In each plot of one hectare (about 2.4 acres), Panama Teak Forestry plants approximately 1100 teak trees. At about 4 years, our forestry engineers identify the weaker trees, and the stand is thinned to about 900 trees per hectare. At 7 to 8 years, the trees are thinned to about 700 to 800 per hectare, depending on the stand. At about 12 years, they are thinned to about 400 to 500 trees per hectare, and at 18 years, they are thinned to about 220 to 260 trees per hectare. Final harvest is ready in about 25 years. If market conditions are not optimal for selling the mature teak in year 25, management may choose to allow the timber to continue growing, waiting for the most profitable time to sell.
Some of our competitors factor in profits from the sale of year 7/8 thinnings; however, since the value of these thinnings is disputed, we do not include any income from the sale of year 7/8 thinnings in calculating our return on investment. The 12-year thinning will yield about $2,000 to $6,000 per hectare based on today´s price of teak. The 18-year thinning will yield a net profit of about $10,000 per hectare based on today´s teak prices. At 25 years, the remaining trees will produce a harvest with a net profit of about $130,000 per hectare based on today´s teak log prices. This is an annual yield rate of 12 cubic meters per hectare.
In inflationary times, both the price of teak and the value of the land will appreciate, providing additional protection for the investor’s return on investment (ROI). Dividends will be paid out as Panama Teak Forestry’s stands of timber reach maturity and are harvested. Note that the ROI (reflected in increasing share value and future dividend payouts) of 12% does not include any increase from rising prices of teak over time. If we assume a 3% increase in the value of teak over time, the projected annual ROI will be 15%.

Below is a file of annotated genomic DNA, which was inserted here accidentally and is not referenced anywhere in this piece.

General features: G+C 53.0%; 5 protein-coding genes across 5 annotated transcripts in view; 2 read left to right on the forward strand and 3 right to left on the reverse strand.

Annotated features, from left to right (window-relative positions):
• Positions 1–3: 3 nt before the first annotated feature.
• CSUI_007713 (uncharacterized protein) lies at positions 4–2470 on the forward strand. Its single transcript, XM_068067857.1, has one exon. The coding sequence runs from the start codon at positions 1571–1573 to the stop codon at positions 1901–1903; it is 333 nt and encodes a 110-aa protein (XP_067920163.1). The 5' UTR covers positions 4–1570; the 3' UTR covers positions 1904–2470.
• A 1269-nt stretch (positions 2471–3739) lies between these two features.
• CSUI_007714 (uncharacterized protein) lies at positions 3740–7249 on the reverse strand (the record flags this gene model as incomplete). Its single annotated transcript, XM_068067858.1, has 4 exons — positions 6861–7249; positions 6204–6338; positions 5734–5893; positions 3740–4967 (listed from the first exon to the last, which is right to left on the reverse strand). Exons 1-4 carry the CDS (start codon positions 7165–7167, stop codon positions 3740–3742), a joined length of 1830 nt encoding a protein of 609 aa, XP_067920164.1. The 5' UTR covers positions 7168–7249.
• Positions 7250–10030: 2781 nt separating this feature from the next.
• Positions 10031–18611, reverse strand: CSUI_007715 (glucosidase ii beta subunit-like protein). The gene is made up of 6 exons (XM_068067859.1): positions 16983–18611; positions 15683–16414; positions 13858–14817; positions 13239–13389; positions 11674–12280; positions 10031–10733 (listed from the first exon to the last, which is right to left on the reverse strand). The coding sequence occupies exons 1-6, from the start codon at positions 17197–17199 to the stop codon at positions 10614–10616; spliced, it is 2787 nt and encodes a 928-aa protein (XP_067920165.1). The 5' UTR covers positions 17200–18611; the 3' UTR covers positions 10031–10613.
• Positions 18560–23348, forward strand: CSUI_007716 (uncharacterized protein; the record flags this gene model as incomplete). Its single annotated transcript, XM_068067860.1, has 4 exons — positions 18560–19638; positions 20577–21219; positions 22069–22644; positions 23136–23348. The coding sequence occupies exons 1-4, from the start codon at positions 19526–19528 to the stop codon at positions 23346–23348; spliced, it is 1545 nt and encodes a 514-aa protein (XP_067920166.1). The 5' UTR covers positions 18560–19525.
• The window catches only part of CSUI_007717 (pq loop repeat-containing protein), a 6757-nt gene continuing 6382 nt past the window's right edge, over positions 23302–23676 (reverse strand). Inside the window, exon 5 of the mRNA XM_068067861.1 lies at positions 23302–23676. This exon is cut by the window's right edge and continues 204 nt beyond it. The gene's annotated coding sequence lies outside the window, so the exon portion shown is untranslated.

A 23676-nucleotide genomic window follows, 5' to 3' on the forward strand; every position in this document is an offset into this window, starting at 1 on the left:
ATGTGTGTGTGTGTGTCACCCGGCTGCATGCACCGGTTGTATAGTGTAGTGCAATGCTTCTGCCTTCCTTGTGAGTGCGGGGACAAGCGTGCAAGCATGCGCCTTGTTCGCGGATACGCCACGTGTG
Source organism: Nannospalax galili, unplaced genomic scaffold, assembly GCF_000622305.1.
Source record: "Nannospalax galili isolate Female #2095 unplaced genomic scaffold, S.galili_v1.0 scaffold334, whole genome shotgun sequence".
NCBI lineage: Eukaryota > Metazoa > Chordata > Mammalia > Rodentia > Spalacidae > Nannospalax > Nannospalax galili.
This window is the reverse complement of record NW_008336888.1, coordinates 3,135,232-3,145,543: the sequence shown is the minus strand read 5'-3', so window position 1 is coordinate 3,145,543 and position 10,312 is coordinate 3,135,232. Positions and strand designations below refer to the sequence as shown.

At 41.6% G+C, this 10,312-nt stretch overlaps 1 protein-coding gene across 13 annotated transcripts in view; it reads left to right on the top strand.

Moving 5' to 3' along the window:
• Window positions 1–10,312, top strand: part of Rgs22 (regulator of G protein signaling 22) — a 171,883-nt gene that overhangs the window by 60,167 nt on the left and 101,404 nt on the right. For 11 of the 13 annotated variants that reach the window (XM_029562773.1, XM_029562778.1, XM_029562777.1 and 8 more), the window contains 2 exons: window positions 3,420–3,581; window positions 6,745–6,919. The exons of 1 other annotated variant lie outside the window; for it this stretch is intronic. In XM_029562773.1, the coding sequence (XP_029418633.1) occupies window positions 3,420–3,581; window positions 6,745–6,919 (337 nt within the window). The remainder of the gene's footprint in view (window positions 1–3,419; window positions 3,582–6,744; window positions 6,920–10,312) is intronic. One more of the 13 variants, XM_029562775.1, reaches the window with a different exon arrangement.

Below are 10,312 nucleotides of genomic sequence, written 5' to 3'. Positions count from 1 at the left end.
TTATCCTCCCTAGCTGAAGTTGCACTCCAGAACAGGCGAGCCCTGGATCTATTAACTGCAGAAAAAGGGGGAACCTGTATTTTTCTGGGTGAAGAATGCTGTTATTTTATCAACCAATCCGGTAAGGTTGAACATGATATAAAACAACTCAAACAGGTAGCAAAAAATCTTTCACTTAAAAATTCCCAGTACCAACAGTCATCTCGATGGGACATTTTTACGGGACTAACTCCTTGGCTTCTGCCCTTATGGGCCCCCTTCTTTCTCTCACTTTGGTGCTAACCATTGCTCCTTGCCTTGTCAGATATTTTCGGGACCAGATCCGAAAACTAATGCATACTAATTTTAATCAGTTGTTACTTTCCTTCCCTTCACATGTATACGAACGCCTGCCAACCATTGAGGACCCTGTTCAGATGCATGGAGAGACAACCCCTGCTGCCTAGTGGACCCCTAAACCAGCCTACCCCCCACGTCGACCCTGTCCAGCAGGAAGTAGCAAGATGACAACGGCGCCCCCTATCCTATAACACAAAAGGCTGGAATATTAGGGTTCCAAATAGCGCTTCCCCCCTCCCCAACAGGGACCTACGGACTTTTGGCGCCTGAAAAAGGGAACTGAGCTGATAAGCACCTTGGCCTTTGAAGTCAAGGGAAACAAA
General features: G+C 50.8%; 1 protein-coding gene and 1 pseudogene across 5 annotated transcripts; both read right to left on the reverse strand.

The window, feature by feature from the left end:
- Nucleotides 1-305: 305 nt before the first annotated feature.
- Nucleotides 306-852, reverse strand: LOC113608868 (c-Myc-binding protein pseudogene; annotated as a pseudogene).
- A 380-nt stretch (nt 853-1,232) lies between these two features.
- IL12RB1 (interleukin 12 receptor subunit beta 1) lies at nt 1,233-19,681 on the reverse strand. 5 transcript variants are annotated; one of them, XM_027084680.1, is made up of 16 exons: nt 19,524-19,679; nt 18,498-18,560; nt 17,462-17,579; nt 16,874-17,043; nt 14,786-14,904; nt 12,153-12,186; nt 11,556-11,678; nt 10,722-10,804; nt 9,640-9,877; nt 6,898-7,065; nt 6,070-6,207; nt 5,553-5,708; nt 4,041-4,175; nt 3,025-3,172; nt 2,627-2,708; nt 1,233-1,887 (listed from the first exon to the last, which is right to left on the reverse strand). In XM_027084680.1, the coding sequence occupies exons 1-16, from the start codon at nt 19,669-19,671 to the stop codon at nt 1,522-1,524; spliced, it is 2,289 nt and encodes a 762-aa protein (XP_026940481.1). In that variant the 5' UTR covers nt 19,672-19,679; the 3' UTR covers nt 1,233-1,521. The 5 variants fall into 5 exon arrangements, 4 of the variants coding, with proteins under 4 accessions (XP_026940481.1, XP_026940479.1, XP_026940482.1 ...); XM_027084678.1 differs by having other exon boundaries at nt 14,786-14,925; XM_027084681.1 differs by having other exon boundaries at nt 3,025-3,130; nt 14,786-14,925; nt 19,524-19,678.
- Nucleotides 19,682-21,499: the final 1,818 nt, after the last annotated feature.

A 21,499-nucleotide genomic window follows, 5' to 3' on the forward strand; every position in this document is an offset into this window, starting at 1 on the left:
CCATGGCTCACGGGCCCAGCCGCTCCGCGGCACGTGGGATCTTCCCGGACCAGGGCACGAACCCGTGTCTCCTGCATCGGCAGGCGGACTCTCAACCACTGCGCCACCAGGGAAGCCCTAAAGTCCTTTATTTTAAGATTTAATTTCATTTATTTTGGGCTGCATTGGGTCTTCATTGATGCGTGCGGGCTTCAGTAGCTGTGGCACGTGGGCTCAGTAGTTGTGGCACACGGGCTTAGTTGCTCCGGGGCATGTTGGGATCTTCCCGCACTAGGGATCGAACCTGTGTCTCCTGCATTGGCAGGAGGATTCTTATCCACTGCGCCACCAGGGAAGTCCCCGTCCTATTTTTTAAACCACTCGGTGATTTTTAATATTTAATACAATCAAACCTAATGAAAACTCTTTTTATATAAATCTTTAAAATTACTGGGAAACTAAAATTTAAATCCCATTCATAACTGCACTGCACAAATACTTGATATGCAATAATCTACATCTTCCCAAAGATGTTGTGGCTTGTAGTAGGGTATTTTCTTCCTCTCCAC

The ideal investment is one that provides an excellent ROI but is also environmentally beneficial. Panama Teak Forestry offers an ecologically sound investment. Its well-managed tropical timber properties bind carbon dioxide, which helps reverse the damage from carbon dioxide pollution. By practicing responsible reforestation, we are helping to meet the world’s demand for commercial hardwoods while aiding in the preservation of native tropical forests.
Timber Investment Articles
For more information about timber investments, see the articles listed below. Keep in mind that teak, one of the highest value commercial timbers available, grows faster than the types of timber described in these articles and therefore provides an even better ROI.
Nuwireinvestor.com: Top 5 Recession Investments
InvestmentU.com: Timber Investment